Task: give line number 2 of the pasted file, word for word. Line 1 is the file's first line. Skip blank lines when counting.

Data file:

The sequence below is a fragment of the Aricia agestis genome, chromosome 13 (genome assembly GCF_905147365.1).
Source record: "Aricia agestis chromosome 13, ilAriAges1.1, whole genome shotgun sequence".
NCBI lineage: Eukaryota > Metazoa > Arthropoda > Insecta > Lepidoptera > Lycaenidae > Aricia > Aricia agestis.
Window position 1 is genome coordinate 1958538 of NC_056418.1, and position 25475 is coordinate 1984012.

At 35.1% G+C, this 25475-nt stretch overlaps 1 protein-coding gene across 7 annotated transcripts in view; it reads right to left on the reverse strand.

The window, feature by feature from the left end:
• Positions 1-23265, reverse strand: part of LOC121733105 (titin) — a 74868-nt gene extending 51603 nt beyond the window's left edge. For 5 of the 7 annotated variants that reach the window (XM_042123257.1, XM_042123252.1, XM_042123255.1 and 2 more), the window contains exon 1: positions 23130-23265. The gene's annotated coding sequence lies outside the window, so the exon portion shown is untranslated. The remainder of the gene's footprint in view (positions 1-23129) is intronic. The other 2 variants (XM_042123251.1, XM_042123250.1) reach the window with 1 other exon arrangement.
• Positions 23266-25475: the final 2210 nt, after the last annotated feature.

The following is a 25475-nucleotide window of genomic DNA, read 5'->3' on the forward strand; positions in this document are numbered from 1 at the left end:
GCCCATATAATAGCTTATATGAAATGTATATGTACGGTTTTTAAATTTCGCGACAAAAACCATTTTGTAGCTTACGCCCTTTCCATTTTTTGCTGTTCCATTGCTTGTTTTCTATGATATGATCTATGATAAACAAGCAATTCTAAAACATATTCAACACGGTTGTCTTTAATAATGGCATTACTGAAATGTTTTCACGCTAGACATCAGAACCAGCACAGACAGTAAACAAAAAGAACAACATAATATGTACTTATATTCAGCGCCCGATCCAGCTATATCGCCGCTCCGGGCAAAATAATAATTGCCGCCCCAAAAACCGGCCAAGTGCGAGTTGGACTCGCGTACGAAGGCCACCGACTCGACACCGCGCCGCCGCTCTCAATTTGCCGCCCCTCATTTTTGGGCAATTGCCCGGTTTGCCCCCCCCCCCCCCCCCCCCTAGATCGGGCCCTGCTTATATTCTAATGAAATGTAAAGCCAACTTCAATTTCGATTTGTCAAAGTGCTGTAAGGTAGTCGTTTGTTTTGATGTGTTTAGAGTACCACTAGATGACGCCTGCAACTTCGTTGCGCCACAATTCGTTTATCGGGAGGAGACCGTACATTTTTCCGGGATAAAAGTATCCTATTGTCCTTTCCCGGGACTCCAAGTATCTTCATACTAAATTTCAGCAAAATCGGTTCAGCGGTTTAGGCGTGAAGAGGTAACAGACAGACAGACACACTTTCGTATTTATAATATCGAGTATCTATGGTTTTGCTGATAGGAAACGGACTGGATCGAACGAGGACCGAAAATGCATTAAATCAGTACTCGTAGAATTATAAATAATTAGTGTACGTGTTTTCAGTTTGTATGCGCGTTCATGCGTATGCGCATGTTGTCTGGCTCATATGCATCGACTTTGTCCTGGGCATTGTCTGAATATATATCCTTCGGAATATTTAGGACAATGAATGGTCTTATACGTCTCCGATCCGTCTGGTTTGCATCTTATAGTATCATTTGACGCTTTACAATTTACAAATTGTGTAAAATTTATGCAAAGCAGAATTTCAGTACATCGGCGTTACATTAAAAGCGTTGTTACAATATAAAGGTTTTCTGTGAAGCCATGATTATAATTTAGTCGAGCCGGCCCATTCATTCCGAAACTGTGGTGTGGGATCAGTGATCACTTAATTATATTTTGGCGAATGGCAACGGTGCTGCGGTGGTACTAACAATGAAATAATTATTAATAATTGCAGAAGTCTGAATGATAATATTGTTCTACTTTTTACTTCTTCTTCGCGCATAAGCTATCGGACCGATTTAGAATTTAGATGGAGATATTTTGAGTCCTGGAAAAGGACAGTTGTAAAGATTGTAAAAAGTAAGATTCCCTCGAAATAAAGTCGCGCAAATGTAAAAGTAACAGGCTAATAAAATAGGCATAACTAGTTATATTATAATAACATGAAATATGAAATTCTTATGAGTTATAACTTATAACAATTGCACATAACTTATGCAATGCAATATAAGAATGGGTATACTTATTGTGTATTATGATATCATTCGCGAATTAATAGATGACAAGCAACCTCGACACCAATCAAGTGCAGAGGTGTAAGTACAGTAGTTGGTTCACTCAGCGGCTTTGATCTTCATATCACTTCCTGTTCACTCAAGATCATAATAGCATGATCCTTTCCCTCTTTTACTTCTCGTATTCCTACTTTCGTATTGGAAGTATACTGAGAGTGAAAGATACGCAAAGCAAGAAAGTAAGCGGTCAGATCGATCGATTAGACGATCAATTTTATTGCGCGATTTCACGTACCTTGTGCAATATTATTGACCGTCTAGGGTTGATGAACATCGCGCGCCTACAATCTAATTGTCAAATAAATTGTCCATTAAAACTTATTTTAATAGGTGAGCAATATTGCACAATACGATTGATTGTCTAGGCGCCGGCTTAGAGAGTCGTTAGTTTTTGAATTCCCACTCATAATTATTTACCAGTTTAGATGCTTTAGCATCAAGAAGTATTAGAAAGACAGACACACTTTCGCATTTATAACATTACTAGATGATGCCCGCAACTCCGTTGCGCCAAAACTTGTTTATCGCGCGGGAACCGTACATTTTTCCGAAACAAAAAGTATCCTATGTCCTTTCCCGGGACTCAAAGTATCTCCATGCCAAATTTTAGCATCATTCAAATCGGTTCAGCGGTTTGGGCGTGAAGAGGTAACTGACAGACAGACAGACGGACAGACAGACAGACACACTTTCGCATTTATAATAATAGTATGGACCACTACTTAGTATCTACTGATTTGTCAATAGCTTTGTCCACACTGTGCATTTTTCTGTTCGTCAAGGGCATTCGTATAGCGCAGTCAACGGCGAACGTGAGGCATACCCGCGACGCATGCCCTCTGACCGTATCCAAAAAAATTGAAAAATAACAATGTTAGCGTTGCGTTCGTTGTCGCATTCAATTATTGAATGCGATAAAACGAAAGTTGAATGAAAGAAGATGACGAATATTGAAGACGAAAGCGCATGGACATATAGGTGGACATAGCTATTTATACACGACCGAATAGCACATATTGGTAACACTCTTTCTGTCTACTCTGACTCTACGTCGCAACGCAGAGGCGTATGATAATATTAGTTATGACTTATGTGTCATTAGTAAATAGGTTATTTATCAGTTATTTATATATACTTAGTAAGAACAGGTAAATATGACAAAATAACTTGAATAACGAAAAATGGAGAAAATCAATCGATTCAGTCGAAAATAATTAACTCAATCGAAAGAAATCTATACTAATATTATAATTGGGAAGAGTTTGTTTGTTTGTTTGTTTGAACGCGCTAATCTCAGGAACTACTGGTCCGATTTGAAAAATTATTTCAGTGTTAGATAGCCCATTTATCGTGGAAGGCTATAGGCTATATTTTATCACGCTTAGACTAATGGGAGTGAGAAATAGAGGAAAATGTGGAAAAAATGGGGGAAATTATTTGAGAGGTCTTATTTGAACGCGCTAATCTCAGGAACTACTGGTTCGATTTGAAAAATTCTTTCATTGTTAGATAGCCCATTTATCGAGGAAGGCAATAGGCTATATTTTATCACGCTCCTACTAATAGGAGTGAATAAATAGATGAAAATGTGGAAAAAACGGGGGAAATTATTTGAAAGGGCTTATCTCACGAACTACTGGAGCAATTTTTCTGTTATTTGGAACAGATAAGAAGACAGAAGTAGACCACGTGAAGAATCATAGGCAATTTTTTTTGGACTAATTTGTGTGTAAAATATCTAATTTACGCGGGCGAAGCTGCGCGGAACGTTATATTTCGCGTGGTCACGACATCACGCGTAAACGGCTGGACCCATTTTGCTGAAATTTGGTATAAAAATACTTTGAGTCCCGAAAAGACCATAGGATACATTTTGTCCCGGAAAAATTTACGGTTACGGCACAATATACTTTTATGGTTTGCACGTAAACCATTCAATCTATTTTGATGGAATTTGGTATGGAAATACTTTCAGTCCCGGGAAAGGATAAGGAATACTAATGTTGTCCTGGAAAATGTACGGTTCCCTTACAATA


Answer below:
Source record: "Aricia agestis chromosome 13, ilAriAges1.1, whole genome shotgun sequence".